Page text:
Has our ability to choose and create content redefined what’s important or made a mockery of it?

March 14, 2011

Turmoil in the Libya!
Catastrophe in Japan!
Tiger’s Blood & Adonis DNA!

Remember the bit from Sesame Street where they assembled a group of items and sang that song asking viewers to guess which item(s) didn’t belong? It was a catchy, fun way to teach youngsters about numbers and groupings. By design, choosing correctly was not difficult.

Consider the above headlines, all of them dominating the media and competing for coverage. How would you group them? If you’re like me, then chances are you break them into two camps: frivolous and serious. Obviously, the horrifying situations in Libya and Japan put them into the serious camp. By comparison Sheen Land, NCAA basketball and SXSW must be placed into the more frivolous bucket.

But is that the only way to categorize these events? In terms of popularity one could argue that Sheen belongs in the same group as Libya and Japan. If one aggregated stories about all three (allowing for time differences), Sheen’s metrics would dominate. In the coming days, countless stories about the crisis in Japan will no doubt surpass discussions of anything else. In fact it already has. According to Adweek, “Yahoo News served more pages than in any other hour in its history.”

But not by every metric. Not by mine. Most of the Tweets I’m receiving are about and from the SXSW festival in Austin, Texas. What am I consuming most in terms of mass media? The NCAA Tournament. Bracketology.

So, if “serious” equals “important” then how come I’m not consuming important content more? Easy answer: it’s less fun to consume. Like broccoli.

Nothing new about that. When given a choice, People have always preferred to be entertained than informed. Back in the day, the Beverly Hillbillies regularly outperformed even the powerhouse news program, 60 minutes.

The more things change… Even though the Internet and social media allow individuals to customize their content, we still choose entertainment. And while we could debate and discuss this ad nauseam, I’m taking another tack.

What’s new is the changing definition of importance. In the new world importance is more and more defined by numbers. How many “followers?” How many “Likes?” How many “Views?” For example, The Huffington Post claims, perhaps rightfully, to be more “important” than the New York Times. They justify this because of views. Therefore, if the categories game (serious vs. frivolous) is now a numbers game Charlie Sheen is as “important” as Muammar Gaddafi. Call it “virtual importance.”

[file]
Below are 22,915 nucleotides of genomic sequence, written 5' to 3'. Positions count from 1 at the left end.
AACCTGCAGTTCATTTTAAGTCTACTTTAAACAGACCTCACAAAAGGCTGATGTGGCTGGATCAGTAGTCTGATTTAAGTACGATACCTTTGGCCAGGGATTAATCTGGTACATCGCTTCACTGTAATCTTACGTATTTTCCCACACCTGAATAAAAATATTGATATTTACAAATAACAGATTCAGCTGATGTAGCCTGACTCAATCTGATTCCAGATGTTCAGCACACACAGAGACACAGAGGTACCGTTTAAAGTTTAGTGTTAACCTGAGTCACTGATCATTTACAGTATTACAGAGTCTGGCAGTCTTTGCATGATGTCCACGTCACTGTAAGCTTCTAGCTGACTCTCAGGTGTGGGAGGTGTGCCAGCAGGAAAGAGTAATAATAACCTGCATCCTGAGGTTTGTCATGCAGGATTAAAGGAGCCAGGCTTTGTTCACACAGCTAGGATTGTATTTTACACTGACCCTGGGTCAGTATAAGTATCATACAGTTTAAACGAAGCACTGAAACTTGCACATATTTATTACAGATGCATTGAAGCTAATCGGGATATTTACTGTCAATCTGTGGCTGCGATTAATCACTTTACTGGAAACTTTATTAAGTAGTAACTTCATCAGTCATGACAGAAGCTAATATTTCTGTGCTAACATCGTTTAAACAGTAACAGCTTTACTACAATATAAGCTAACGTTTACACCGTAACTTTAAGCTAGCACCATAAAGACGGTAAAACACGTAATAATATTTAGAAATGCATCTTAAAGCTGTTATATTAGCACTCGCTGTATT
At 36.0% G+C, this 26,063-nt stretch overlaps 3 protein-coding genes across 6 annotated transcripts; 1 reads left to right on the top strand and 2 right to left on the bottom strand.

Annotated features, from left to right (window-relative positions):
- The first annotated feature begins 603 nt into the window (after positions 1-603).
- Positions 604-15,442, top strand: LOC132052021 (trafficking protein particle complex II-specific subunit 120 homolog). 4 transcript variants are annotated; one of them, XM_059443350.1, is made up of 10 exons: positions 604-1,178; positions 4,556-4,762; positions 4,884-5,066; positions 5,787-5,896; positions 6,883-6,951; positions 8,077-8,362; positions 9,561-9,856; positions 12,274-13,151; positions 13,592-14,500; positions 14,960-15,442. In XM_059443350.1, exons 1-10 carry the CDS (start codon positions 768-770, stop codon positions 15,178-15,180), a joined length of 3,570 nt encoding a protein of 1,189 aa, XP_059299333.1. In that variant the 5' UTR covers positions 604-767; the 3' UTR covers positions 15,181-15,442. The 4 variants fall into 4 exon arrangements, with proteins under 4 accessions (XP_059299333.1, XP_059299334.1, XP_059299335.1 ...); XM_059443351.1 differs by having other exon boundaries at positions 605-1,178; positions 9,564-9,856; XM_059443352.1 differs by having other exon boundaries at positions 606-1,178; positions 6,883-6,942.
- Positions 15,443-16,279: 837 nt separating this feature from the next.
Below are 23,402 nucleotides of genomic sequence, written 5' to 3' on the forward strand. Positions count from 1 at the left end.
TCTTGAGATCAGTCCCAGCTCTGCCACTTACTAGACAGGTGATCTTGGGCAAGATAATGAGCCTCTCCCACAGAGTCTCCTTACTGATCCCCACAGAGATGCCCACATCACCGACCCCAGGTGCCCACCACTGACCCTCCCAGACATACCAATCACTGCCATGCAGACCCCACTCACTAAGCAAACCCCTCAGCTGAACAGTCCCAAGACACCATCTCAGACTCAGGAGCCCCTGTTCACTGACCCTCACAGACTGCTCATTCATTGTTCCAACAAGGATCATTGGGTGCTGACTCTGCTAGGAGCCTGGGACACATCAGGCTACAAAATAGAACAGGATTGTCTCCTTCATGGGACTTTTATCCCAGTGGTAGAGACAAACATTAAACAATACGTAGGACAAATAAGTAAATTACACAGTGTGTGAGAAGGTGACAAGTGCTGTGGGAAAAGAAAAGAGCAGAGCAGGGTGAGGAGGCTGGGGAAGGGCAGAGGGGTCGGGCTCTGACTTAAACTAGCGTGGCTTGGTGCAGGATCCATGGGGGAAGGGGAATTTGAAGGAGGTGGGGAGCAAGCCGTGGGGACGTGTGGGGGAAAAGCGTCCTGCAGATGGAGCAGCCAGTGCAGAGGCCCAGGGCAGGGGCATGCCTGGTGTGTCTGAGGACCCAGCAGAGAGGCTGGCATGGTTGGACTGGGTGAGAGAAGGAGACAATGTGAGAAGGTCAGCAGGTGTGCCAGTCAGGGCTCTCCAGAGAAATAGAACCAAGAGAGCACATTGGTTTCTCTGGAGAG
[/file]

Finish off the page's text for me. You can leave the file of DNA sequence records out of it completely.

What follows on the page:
Don’t read me wrong. Social media has unarguably done tons for positive change, driving the overthrow of Egypt’s government, helping to elect America’s first black President and so on.

But with consumers driving content, as opposed to mass media, the choices we make have become criteria for determining importance. And not just financially but culturally. By that measure, the line between crap and quality is more than blurring, it’s inverting.


4 Responses to “Has our ability to choose and create content redefined what’s important or made a mockery of it?”

  1. Tracy said

    Democratization is great, mob rule not so much. On one hand, I love the smorgasbord of information and that anyone can provide it. On the other…
    It’s a sped-up world with a mainstream media catering ever more frantically to the entertainment-preferring audience. There’s an even greater onus on that audience to make sense of what’s out there.
    They/we have to exercise critical thinking skills when being bombarded with posts and tweets and feeds. And that’s less and less of a societal strong suit these days.

    Anymore, there’s no one to make us eat our broccoli let alone explain why it’s important to do so (that was the world in which not everybody got a trophy). Which means we’re a few short years from trying to water our crops with Red Bull.

    • SRP said

      The new wrinkle is the notion of what’s important. Views and Likes and Followers are currency and criteria. Before it was just ratings, which drove economics but nothing deeper. Thanks for your thoughtful reply -Steff

  2. Patrick said

    Look at the places in mass media where news and entertainment are meshed into one. The Daily Show or Glenn Beck, where a transparent agenda brings mass viewers and informs them while entertaining. Ultimately you have half news and half entertainment. It’s easier to eat broccoli smothered in cheese.

    It’s dangerous (it may result in polarizing a political spectrum), but this is where news will go to keep up with the social media juggernaut. Either way, web 2.0 or news, we will observe only what we find pleasing. No hope.

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